FIG. 5A shows a flowchart of another embodiment of the method of the invention for adaptively modifying pre-read operations.

FIG. 5B shows a flow chart of another embodiment of the method of the invention for adaptively modifying pre-read operations.

FIG. 6 shows a diagram illustrating another example of a modified pre-read operation.

DETAILED DESCRIPTION

FIG. 2 shows a block diagram of a rotating media storage device (RMSD), such as disk drive 30, in which the invention may be practiced. Disk drive 30 is connected to a host computer 36 via host bus connector 38 for the transfer of commands, status and data. One suitable standard for such connection is the Advance Technology Attachment (ATA) standard presently favored for desktop personal computers. Disk drive 30 comprises a Head/Disk Assembly, HDA 34, and a controller printed circuit board assembly, PCBA 32.

HDA 34 comprises: one or more disks 46 for data storage; a spindle motor 50 for rapidly spinning each disk 46 (four shown) on a spindle 48; and an actuator assembly 40 for swinging a plurality of heads 64 in unison over each disk 46. The heads 64 are connected to a preamplifier 42 via a cable assembly 65 for reading and writing data on disks 46. Preamplifier 42 is connected to channel circuitry in controller PCBA 32 via read data line 92 and write data line 90.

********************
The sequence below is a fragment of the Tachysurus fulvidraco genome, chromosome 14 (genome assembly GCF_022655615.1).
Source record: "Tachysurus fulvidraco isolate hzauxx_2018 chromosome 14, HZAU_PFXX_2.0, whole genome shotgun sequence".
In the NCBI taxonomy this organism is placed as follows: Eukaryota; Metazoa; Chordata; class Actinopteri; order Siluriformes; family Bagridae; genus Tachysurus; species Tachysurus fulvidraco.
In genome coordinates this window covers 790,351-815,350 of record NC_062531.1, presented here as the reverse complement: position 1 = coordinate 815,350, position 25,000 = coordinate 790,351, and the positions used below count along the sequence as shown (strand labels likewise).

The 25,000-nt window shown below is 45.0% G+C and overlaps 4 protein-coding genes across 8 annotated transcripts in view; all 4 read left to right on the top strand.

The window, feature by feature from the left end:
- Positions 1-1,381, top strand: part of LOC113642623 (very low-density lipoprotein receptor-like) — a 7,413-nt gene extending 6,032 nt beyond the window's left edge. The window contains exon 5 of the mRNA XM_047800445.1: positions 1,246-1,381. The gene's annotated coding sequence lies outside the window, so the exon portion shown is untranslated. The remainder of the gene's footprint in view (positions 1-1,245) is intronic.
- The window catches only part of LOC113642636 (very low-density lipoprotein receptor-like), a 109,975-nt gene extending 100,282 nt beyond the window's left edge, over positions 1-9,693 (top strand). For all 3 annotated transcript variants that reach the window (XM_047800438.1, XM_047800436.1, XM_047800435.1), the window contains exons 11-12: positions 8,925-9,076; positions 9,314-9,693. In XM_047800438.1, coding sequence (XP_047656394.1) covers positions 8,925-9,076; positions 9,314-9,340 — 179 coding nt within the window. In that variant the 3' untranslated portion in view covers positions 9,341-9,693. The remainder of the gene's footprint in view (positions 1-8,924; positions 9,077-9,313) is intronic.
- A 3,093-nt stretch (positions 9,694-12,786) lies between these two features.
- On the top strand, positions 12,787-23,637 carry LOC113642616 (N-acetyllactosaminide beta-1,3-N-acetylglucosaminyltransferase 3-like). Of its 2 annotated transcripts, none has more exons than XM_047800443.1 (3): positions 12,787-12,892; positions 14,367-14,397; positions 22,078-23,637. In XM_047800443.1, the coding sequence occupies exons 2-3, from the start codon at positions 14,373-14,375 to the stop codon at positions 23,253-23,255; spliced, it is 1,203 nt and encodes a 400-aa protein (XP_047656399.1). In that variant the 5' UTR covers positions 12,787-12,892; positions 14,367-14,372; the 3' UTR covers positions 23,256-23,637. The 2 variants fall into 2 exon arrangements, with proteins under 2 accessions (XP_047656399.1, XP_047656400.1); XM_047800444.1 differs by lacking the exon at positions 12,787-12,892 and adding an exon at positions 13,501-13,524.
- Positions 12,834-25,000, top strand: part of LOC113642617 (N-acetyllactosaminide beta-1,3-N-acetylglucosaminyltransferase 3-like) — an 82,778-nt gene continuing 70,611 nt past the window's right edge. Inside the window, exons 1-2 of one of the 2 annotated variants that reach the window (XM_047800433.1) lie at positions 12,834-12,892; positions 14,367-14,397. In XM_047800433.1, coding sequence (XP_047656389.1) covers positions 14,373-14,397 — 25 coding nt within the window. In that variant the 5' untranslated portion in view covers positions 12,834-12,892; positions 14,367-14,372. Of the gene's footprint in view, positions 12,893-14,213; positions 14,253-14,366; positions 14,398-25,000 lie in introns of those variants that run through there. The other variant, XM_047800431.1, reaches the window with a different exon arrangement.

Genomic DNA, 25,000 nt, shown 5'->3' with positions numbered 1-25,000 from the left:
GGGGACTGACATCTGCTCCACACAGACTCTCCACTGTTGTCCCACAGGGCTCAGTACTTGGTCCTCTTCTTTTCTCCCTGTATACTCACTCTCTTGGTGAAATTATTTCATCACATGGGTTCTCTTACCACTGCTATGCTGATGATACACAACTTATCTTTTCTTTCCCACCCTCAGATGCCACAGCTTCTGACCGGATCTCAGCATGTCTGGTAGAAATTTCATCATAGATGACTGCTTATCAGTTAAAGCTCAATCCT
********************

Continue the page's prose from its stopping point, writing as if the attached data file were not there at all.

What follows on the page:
Controller PCBA 32 comprises a read/write channel 68, servo controller 98, host interface and disk controller HIDC 74, voice coil motor driver VCM 102, spindle motor driver SMD 103, microprocessor 84, and several memory arrays—buffer or cache memory 82, RAM 108, and non-volatile memory 106.

Host initiated operations for reading and writing data in disk drive 30 are executed under control of microprocessor 84 connected to the controllers and memory arrays via a bus 86. Program code executed by microprocessor 84 is stored in non-volatile memory 106 and random access memory RAM 108. Program overlay code stored on reserved tracks of disks 46 may also be loaded into RAM 108 as required for execution. In particular, as described in detail below, microprocessor 84 under the control of a program or routine executes the method of the invention.